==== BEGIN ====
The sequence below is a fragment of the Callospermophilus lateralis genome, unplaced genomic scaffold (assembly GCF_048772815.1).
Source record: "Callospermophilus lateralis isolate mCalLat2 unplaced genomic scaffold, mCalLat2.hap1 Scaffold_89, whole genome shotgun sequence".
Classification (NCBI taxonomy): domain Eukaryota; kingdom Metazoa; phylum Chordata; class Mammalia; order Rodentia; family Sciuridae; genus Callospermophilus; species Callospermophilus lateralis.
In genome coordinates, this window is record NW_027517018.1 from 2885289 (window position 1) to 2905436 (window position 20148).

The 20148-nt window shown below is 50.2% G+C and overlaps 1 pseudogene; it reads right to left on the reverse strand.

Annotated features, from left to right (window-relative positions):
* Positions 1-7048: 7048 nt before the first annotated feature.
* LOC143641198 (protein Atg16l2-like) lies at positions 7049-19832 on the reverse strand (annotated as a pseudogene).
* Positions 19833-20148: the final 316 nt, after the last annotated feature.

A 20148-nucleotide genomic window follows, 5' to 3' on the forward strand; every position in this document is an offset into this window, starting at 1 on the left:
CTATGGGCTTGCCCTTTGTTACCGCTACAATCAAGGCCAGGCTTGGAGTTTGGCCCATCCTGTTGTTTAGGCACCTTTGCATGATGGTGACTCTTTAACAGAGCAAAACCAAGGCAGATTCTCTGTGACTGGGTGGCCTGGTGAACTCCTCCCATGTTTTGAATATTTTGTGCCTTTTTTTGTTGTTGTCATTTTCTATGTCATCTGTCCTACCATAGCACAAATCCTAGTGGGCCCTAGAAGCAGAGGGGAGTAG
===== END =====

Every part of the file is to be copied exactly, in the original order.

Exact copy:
The sequence below is a fragment of the Callospermophilus lateralis genome, unplaced genomic scaffold (assembly GCF_048772815.1).
Source record: "Callospermophilus lateralis isolate mCalLat2 unplaced genomic scaffold, mCalLat2.hap1 Scaffold_89, whole genome shotgun sequence".
Classification (NCBI taxonomy): domain Eukaryota; kingdom Metazoa; phylum Chordata; class Mammalia; order Rodentia; family Sciuridae; genus Callospermophilus; species Callospermophilus lateralis.
In genome coordinates, this window is record NW_027517018.1 from 2885289 (window position 1) to 2905436 (window position 20148).

The 20148-nt window shown below is 50.2% G+C and overlaps 1 pseudogene; it reads right to left on the reverse strand.

Annotated features, from left to right (window-relative positions):
* Positions 1-7048: 7048 nt before the first annotated feature.
* LOC143641198 (protein Atg16l2-like) lies at positions 7049-19832 on the reverse strand (annotated as a pseudogene).
* Positions 19833-20148: the final 316 nt, after the last annotated feature.

A 20148-nucleotide genomic window follows, 5' to 3' on the forward strand; every position in this document is an offset into this window, starting at 1 on the left:
CTATGGGCTTGCCCTTTGTTACCGCTACAATCAAGGCCAGGCTTGGAGTTTGGCCCATCCTGTTGTTTAGGCACCTTTGCATGATGGTGACTCTTTAACAGAGCAAAACCAAGGCAGATTCTCTGTGACTGGGTGGCCTGGTGAACTCCTCCCATGTTTTGAATATTTTGTGCCTTTTTTTGTTGTTGTCATTTTCTATGTCATCTGTCCTACCATAGCACAAATCCTAGTGGGCCCTAGAAGCAGAGGGGAGTAG